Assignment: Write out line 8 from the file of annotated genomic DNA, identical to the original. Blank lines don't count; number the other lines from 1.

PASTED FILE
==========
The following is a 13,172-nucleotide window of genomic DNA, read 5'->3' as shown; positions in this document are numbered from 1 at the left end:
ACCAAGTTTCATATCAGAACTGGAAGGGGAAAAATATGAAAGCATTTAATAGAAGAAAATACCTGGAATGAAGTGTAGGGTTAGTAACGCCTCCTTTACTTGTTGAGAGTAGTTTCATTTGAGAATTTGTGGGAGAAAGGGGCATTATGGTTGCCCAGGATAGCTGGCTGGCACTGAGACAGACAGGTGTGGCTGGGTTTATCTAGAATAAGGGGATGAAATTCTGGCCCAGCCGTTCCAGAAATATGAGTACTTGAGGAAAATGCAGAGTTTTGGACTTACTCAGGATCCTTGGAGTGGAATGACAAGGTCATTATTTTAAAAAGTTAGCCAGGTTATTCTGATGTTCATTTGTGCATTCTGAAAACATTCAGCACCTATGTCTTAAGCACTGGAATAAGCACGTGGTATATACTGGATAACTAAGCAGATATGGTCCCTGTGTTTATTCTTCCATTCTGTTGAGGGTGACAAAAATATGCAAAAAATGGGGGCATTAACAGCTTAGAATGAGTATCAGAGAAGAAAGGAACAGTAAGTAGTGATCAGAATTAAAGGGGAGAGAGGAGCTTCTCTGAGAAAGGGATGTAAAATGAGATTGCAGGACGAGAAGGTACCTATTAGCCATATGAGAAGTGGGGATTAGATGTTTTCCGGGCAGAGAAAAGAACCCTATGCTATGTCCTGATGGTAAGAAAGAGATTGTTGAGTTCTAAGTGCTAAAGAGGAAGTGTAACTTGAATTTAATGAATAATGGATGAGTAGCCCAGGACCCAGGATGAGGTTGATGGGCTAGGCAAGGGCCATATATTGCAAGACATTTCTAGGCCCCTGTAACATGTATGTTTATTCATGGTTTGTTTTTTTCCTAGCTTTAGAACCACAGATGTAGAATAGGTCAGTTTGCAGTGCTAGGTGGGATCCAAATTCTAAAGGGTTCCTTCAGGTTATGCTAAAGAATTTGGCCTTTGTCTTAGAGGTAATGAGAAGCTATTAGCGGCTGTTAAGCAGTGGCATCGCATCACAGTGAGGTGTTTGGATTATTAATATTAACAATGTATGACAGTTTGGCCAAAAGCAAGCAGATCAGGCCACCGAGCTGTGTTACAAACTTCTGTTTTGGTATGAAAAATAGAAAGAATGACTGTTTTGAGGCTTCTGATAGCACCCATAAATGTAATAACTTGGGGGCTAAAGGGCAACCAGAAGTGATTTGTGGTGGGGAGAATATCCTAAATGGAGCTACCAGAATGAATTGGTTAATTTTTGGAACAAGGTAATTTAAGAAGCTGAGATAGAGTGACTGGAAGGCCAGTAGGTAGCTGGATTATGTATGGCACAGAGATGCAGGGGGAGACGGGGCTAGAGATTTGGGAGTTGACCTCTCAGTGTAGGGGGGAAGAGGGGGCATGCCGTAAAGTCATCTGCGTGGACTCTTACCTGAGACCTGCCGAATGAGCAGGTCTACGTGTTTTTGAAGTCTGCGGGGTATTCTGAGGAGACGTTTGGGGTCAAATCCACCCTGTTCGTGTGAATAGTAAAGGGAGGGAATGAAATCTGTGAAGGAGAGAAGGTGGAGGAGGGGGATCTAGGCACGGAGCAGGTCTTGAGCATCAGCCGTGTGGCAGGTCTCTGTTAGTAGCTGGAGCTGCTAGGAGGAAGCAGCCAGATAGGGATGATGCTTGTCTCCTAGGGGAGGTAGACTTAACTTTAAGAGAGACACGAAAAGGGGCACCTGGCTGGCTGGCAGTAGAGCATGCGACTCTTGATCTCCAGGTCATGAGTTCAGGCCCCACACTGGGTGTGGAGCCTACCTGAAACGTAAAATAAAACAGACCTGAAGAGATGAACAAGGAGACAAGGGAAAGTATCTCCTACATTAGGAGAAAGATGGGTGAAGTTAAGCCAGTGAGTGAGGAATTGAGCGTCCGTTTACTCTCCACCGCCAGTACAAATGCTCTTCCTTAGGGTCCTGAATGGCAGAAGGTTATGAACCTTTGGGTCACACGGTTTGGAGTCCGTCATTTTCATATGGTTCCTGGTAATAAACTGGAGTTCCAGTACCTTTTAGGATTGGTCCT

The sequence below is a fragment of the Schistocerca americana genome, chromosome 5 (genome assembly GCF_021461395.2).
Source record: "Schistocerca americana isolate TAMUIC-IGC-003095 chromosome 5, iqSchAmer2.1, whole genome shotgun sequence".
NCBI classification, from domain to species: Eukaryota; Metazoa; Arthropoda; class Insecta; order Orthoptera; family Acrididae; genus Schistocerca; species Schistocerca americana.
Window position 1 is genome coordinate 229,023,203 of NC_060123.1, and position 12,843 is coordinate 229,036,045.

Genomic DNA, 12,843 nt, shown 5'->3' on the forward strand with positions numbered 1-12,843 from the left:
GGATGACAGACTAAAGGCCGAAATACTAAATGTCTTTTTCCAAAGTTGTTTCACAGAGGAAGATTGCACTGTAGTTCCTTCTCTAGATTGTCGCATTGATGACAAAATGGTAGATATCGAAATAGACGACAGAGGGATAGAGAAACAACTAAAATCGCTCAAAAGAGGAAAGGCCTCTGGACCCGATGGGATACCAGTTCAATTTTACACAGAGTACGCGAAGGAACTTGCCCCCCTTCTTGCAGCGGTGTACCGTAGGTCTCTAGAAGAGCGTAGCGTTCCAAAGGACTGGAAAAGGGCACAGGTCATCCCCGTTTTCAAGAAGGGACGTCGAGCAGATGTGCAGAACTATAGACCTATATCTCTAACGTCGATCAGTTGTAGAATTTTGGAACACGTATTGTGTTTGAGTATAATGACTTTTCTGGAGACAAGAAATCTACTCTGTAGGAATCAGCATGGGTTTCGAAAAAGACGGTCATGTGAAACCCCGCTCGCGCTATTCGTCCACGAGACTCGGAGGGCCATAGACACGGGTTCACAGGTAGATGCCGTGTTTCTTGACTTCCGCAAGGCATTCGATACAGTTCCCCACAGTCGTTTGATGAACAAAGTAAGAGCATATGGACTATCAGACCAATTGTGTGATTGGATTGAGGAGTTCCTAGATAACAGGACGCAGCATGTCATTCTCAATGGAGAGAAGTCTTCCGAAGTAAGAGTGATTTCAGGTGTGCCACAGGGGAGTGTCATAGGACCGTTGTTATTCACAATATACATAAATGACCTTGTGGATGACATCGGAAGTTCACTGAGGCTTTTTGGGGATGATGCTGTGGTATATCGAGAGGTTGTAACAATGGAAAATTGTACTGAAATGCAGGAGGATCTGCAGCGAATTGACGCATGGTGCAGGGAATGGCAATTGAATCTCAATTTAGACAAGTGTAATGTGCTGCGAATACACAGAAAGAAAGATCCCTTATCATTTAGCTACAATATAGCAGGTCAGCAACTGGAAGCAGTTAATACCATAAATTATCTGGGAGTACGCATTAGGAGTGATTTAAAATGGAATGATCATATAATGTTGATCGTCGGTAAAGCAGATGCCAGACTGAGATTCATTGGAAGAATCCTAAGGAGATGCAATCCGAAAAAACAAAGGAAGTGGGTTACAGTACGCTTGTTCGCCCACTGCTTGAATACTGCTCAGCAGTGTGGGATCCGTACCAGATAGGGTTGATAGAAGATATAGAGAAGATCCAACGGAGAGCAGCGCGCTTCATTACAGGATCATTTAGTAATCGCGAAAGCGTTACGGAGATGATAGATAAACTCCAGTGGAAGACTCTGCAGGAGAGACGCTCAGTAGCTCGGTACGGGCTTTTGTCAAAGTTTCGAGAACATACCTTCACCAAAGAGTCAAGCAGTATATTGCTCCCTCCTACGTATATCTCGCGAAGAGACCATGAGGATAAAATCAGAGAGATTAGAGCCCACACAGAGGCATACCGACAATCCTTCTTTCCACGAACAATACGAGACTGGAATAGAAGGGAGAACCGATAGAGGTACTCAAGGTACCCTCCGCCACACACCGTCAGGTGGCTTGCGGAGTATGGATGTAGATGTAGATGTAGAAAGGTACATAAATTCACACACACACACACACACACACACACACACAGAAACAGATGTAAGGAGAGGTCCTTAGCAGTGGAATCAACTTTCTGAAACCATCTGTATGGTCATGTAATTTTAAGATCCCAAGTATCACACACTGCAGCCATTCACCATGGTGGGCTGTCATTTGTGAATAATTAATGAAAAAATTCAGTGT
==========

GGATGACAGACTAAAGGCCGAAATACTAAATGTCTTTTTCCAAAGTTGTTTCACAGAGGAAGATTGCACTGTAGTTCCTTCTCTAGATTGTCGCATTGATGACAAAATGGTAGATATCGAAATAGACGACAGAGGGATAGAGAAACAACTAAAATCGCTCAAAAGAGGAAAGGCCTCTGGACCCGATGGGATACCAGTTCAATTTTACACAGAGTACGCGAAGGAACTTGCCCCCCTTCTTGCAGCGGTGTACCGTAGGTCTCTAGAAGAGCGTAGCGTTCCAAAGGACTGGAAAAGGGCACAGGTCATCCCCGTTTTCAAGAAGGGACGTCGAGCAGATGTGCAGAACTATAGACCTATATCTCTAACGTCGATCAGTTGTAGAATTTTGGAACACGTATTGTGTTTGAGTATAATGACTTTTCTGGAGACAAGAAATCTACTCTGTAGGAATCAGCATGGGTTTCGAAAAAGACGGTCATGTGAAACCCCGCTCGCGCTATTCGTCCACGAGACTCGGAGGGCCATAGACACGGGTTCACAGGTAGATGCCGTGTTTCTTGACTTCCGCAAGGCATTCGATACAGTTCCCCACAGTCGTTTGATGAACAAAGTAAGAGCATATGGACTATCAGACCAATTGTGTGATTGGATTGAGGAGTTCCTAGATAACAGGACGCAGCATGTCATTCTCAATGGAGAGAAGTCTTCCGAAGTAAGAGTGATTTCAGGTGTGCCACAGGGGAGTGTCATAGGACCGTTGTTATTCACAATATACATAAATGACCTTGTGGATGACATCGGAAGTTCACTGAGGCTTTTTGGGGATGATGCTGTGGTATATCGAGAGGTTGTAACAATGGAAAATTGTACTGAAATGCAGGAGGATCTGCAGCGAATTGACGCATGGTGCAGGGAATGGCAATTGAATCTCAATTTAGACAAGTGTAATGTGCTGCGAATACACAGAAAGAAAGATCCCTTATCATTTAGCTACAATATAGCAGGTCAGCAACTGGAAGCAGTTAATACCATAAATTATCTGGGAGTACGCATTAGGAGTGATTTAAAATGGAATGATCATATAATGTTGATCGTCGGTAAAGCAGATGCCAGACTGAGATTCATTGGAAGAATCCTAAGGAGATGCAATCCGAAAAAACAAAGGAAGTGGGTTACAGTACGCTTGTTCGCCCACTGCTTGAATACTGCTCAGCAGTGTGGGATCCGTACCAGATAGGGTTGATAGAAGATATAGAGAAGATCCAACGGAGAGCAGCGCGCTTCATTACAGGATCATTTAGTAATCGCGAAAGCGTTACGGAGATGATAGATAAACTCCAGTGGAAGACTCTGCAGGAGAGACGCTCAGTAGCTCGGTACGGGCTTTTGTCAAAGTTTCGAGAACATACCTTCACCAAAGAGTCAAGCAGTATATTGCTCCCTCCTACGTATATCTCGCGAAGAGACCATGAGGATAAAATCAGAGAGATTAGAGCCCACACAGAGGCATACCGACAATCCTTCTTTCCACGAACAATACGAGACTGGAATAGAAGGGAGAACCGATAGAGGTACTCAAGGTACCCTCCGCCACACACCGTCAGGTGGCTTGCGGAGTATGGATGTAGATGTAGATGTAGAAAGGTACATAAATTCACACACACACACACACACACACACACACACAGAAACAGATGTAAGGAGAGGTCCTTAGCAGTGGAATCAACTTTCTGAAACCATCTGTATGGTCATGTAATTTTAAGATCCCAAGTATCACACACTGCAGCCATTCACCATGGTGGGCTGTCATTTGTGAATAATTAATGAAAAAATTCAGTGT